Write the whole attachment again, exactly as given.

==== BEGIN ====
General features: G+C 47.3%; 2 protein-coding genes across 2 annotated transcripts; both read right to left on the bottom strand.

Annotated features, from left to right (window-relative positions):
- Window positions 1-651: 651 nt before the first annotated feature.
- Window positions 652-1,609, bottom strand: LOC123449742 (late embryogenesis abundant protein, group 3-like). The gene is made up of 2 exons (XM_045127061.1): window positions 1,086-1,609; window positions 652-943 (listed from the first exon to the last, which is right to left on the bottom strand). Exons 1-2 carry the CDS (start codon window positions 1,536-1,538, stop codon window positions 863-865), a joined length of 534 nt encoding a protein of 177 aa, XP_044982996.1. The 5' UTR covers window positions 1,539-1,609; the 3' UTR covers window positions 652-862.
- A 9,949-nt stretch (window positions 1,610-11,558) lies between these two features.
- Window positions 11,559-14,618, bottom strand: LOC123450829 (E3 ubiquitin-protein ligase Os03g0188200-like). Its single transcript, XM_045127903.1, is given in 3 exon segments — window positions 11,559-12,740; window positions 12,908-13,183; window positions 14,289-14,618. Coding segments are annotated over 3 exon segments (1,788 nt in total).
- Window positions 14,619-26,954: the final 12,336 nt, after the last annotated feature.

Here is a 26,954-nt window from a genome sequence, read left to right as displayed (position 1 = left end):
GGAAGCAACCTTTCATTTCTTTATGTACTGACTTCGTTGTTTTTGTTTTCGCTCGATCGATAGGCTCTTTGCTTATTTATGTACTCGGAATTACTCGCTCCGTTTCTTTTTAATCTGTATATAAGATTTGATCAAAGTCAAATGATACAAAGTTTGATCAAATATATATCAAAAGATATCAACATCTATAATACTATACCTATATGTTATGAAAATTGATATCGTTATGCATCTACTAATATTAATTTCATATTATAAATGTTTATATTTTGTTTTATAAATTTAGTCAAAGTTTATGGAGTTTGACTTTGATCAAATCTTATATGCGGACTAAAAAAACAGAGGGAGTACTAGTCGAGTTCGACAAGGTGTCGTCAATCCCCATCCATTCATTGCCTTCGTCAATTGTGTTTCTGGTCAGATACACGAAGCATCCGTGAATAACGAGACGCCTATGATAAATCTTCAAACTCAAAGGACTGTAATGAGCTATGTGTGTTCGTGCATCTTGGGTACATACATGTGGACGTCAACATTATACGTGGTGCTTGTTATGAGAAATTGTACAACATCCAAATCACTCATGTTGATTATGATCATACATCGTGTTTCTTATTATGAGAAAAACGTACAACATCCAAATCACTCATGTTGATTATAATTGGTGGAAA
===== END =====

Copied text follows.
General features: G+C 47.3%; 2 protein-coding genes across 2 annotated transcripts; both read right to left on the bottom strand.

Annotated features, from left to right (window-relative positions):
- Window positions 1-651: 651 nt before the first annotated feature.
- Window positions 652-1,609, bottom strand: LOC123449742 (late embryogenesis abundant protein, group 3-like). The gene is made up of 2 exons (XM_045127061.1): window positions 1,086-1,609; window positions 652-943 (listed from the first exon to the last, which is right to left on the bottom strand). Exons 1-2 carry the CDS (start codon window positions 1,536-1,538, stop codon window positions 863-865), a joined length of 534 nt encoding a protein of 177 aa, XP_044982996.1. The 5' UTR covers window positions 1,539-1,609; the 3' UTR covers window positions 652-862.
- A 9,949-nt stretch (window positions 1,610-11,558) lies between these two features.
- Window positions 11,559-14,618, bottom strand: LOC123450829 (E3 ubiquitin-protein ligase Os03g0188200-like). Its single transcript, XM_045127903.1, is given in 3 exon segments — window positions 11,559-12,740; window positions 12,908-13,183; window positions 14,289-14,618. Coding segments are annotated over 3 exon segments (1,788 nt in total).
- Window positions 14,619-26,954: the final 12,336 nt, after the last annotated feature.

Here is a 26,954-nt window from a genome sequence, read left to right as displayed (position 1 = left end):
GGAAGCAACCTTTCATTTCTTTATGTACTGACTTCGTTGTTTTTGTTTTCGCTCGATCGATAGGCTCTTTGCTTATTTATGTACTCGGAATTACTCGCTCCGTTTCTTTTTAATCTGTATATAAGATTTGATCAAAGTCAAATGATACAAAGTTTGATCAAATATATATCAAAAGATATCAACATCTATAATACTATACCTATATGTTATGAAAATTGATATCGTTATGCATCTACTAATATTAATTTCATATTATAAATGTTTATATTTTGTTTTATAAATTTAGTCAAAGTTTATGGAGTTTGACTTTGATCAAATCTTATATGCGGACTAAAAAAACAGAGGGAGTACTAGTCGAGTTCGACAAGGTGTCGTCAATCCCCATCCATTCATTGCCTTCGTCAATTGTGTTTCTGGTCAGATACACGAAGCATCCGTGAATAACGAGACGCCTATGATAAATCTTCAAACTCAAAGGACTGTAATGAGCTATGTGTGTTCGTGCATCTTGGGTACATACATGTGGACGTCAACATTATACGTGGTGCTTGTTATGAGAAATTGTACAACATCCAAATCACTCATGTTGATTATGATCATACATCGTGTTTCTTATTATGAGAAAAACGTACAACATCCAAATCACTCATGTTGATTATAATTGGTGGAAA